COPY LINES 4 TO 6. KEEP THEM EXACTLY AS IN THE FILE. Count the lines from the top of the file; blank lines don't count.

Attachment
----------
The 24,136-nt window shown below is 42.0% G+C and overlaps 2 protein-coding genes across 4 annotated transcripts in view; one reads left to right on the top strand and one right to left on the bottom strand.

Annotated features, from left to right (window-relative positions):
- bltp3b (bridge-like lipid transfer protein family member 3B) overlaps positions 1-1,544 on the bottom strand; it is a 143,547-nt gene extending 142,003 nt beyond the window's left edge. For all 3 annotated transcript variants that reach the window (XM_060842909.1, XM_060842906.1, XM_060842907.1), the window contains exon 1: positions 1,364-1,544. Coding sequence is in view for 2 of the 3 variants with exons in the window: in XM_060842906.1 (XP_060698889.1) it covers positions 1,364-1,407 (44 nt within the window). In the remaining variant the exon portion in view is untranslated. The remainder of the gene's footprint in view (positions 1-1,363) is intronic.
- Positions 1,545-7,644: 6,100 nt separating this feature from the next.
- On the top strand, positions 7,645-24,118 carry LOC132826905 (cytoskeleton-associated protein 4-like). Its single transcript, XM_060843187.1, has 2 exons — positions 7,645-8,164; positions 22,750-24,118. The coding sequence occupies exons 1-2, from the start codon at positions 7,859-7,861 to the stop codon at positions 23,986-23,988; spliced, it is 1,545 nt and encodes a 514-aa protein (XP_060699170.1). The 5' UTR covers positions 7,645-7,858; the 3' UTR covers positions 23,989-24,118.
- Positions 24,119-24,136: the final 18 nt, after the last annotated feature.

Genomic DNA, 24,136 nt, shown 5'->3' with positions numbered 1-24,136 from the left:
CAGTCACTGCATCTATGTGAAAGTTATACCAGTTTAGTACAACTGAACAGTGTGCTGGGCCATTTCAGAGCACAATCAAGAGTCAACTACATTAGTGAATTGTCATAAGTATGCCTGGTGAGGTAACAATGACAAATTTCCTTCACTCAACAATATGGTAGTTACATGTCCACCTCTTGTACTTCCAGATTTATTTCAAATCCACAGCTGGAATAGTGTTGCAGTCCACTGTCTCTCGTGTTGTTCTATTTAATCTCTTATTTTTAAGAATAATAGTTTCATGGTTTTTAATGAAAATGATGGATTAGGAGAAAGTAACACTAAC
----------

- Positions 1,545-7,644: 6,100 nt separating this feature from the next.
- On the top strand, positions 7,645-24,118 carry LOC132826905 (cytoskeleton-associated protein 4-like). Its single transcript, XM_060843187.1, has 2 exons — positions 7,645-8,164; positions 22,750-24,118. The coding sequence occupies exons 1-2, from the start codon at positions 7,859-7,861 to the stop codon at positions 23,986-23,988; spliced, it is 1,545 nt and encodes a 514-aa protein (XP_060699170.1). The 5' UTR covers positions 7,645-7,858; the 3' UTR covers positions 23,989-24,118.
- Positions 24,119-24,136: the final 18 nt, after the last annotated feature.